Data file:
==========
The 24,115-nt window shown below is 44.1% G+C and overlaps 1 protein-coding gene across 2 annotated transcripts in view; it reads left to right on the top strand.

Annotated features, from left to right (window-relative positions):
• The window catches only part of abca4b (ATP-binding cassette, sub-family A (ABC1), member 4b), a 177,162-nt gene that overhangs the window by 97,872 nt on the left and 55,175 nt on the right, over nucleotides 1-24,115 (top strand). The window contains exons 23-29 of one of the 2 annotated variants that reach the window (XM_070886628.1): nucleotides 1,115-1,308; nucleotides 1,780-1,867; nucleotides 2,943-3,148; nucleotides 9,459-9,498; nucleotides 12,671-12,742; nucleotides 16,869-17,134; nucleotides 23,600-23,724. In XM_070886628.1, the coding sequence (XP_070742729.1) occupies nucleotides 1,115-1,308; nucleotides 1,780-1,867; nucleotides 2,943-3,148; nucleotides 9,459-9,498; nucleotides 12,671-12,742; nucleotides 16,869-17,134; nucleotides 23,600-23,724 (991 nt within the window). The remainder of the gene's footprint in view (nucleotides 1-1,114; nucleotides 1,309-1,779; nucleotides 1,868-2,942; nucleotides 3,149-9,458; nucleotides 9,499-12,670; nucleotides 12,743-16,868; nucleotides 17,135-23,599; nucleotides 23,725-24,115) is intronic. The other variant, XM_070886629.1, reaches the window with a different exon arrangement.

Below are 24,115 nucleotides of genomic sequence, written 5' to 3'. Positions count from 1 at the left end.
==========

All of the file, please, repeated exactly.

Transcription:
The 24,115-nt window shown below is 44.1% G+C and overlaps 1 protein-coding gene across 2 annotated transcripts in view; it reads left to right on the top strand.

Annotated features, from left to right (window-relative positions):
• The window catches only part of abca4b (ATP-binding cassette, sub-family A (ABC1), member 4b), a 177,162-nt gene that overhangs the window by 97,872 nt on the left and 55,175 nt on the right, over nucleotides 1-24,115 (top strand). The window contains exons 23-29 of one of the 2 annotated variants that reach the window (XM_070886628.1): nucleotides 1,115-1,308; nucleotides 1,780-1,867; nucleotides 2,943-3,148; nucleotides 9,459-9,498; nucleotides 12,671-12,742; nucleotides 16,869-17,134; nucleotides 23,600-23,724. In XM_070886628.1, the coding sequence (XP_070742729.1) occupies nucleotides 1,115-1,308; nucleotides 1,780-1,867; nucleotides 2,943-3,148; nucleotides 9,459-9,498; nucleotides 12,671-12,742; nucleotides 16,869-17,134; nucleotides 23,600-23,724 (991 nt within the window). The remainder of the gene's footprint in view (nucleotides 1-1,114; nucleotides 1,309-1,779; nucleotides 1,868-2,942; nucleotides 3,149-9,458; nucleotides 9,499-12,670; nucleotides 12,743-16,868; nucleotides 17,135-23,599; nucleotides 23,725-24,115) is intronic. The other variant, XM_070886629.1, reaches the window with a different exon arrangement.

Below are 24,115 nucleotides of genomic sequence, written 5' to 3'. Positions count from 1 at the left end.